Acarete du Biscay was a Frenchman, possibly of Basque origin, about whom very little is known. In December 1657 he embarked from Cádiz, Spain for the Plate River region of South America, posing as the nephew of a Spanish gentleman to circumvent a ban by Spain on visits by foreigners to its New World possessions. In 1658 he traveled overland across the Argentine pampas to the silver mines of Potosí, located in present-day Bolivia. In 1672, Acarete published an account of this trip in his native French. A later version ...
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Library of Congress
A Current Description of the Province of the Society of Jesus in Paraguay with Neighboring Areas
Between 1609 and 1780, the Roman Catholic Society of Jesus (the Jesuits) established an autonomous Christian Indian state on the territory of present-day Paraguay, Uruguay, and parts of Argentina and Brazil. After unsuccessful efforts to Christianize the warlike Guaycurú Indians of northeastern Paraguay, the Jesuits concentrated on organizing the Guaraní Indians into a series of reducciones (reductions or townships), in which a kind of communal living was practiced. The system of reductions was an attempt to correct earlier abuses, in which the Paraguayan Indians were transformed into virtual slaves who ...
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Library of Congress
Montevideo Celebrates Carnival Dancing Candombe
This photograph from the carnival celebrations in Montevideo, Uruguay, shows women dressed in costume, part of a carnival band dancing Candombe. Candombe is a drum-based Afro-Uruguayan rhythm that has roots in the Bantu regions of eastern and equatorial Africa, the original home of many slaves brought to Uruguay in the 18th century. The photograph is from the collection of the Columbus Memorial Library of the Organization of American States (OAS), which includes 45,000 photographs illustrative of life and culture in the Americas. Many of the photographs were taken by ...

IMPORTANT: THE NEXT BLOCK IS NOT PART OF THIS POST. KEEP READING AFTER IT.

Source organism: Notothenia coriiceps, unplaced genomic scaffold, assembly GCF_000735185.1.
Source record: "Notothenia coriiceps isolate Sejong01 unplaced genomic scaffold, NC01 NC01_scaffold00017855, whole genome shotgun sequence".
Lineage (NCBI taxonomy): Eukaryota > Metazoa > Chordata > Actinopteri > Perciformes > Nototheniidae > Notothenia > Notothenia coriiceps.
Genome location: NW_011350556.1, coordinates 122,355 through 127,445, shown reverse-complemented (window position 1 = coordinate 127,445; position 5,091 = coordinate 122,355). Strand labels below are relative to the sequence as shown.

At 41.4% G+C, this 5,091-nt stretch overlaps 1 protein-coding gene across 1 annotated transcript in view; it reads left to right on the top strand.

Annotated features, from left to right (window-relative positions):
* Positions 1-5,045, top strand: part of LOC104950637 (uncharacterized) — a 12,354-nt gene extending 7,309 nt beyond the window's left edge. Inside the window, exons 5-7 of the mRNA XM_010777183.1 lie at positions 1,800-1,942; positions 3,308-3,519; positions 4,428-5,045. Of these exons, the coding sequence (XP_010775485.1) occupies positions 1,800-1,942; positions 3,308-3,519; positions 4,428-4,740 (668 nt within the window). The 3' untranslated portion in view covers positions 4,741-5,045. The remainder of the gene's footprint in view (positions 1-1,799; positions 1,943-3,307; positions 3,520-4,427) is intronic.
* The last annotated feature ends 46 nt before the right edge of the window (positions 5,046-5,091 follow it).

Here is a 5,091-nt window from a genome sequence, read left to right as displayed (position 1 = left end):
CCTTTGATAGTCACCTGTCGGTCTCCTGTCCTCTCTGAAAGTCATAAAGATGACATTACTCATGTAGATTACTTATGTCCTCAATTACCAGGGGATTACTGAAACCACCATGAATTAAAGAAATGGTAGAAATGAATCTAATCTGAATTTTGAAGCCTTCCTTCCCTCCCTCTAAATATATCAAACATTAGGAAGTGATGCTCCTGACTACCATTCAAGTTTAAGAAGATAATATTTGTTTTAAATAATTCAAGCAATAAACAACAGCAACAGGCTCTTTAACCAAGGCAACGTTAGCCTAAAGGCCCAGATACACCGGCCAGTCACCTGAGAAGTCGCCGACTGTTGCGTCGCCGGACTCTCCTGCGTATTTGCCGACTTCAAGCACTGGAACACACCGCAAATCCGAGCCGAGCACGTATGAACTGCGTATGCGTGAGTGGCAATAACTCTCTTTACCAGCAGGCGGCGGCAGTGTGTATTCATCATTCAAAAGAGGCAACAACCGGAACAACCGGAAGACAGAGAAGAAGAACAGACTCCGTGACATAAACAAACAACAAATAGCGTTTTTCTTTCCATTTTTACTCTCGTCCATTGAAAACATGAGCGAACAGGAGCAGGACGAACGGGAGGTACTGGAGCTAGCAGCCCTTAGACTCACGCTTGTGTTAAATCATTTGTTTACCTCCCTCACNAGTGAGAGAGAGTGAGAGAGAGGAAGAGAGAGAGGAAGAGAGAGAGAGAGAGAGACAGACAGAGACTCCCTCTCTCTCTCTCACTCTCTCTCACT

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Columbus Memorial Library, Organization of American States
Montevideo Celebrates Carnival
This photograph of storybook figures on a rooftop depicts part of the carnival celebrations in Montevideo, Uruguay. The photograph is from the collection of the Columbus Memorial Library of the Organization of American States (OAS), which includes 45,000 photographs illustrative of life and culture in the Americas. Many of the photographs were taken by prominent photographers on OAS missions to member countries. The OAS was established in April 1948 when 21 countries of the western hemisphere adopted the OAS Charter, in which they reaffirmed their commitment to the pursuit ...
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Columbus Memorial Library, Organization of American States
Parade, the Three Kings Celebration
This photograph from Uruguay shows men dressed as kings, with crowns, flowing capes, and long beards, mounted on horses to greet their "subjects." Tres Reyes, or Three Kings Day, celebrated on January 6, is traditionally when Uruguayan children receive their Christmas gifts. The photograph is from the collection of the Columbus Memorial Library of the Organization of American States (OAS), which includes 45,000 photographs illustrative of life and culture in the Americas. Many of the photographs were taken by prominent photographers on OAS missions to member countries. The OAS ...
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Columbus Memorial Library, Organization of American States
Topographical Map that Includes the Tributary of the Ycabaqua River, of the Negro River and the Crest that Divides Waters of the Yacuy and Uruguay until the Mountain Range of Tapes or Montegrande
This detailed Spanish map of a portion of the present-day state of Rio Grande do Sul, Brazil was prepared by Joseph Varela y Ulloa (1739-94), the commander of the Spanish party of the joint Spanish-Portuguese boundary commission that surveyed the Uruguay and Paraguay river basins between 1784 and 1788. The survey took place after the signing, in October 1777, of the first Treaty of San Ildefonso between Spain and Portugal, which settled the outstanding border disputes between the two empires in the region of the Rio de la Plata. The ...
Contributed by
Library of Congress
Brazil
This early map of Brazil is by Jacopo Gastaldi (circa 1500-circa 1565), a Piedmontese cartographer who worked in Venice and rose to the position of cosmographer of the Venetian Republic. Gastaldi produced maps and illustrations for parts of Delle Navigationi et Viaggi (Travels and voyages), a compilation of travel writings by the Venetian diplomat and geographer Giovanni Battista Ramusio (1485-1557). Ramusio’s work contained more than 50 memoirs, including the writings of Marco Polo.
Contributed by
National Library of Brazil
Map of the Prata River
This 18th-century Portuguese map shows the Rio da Prata, located in present-day Argentina and Uruguay. Who made the map, and for what purpose, is unknown.
Contributed by
National Library of Brazil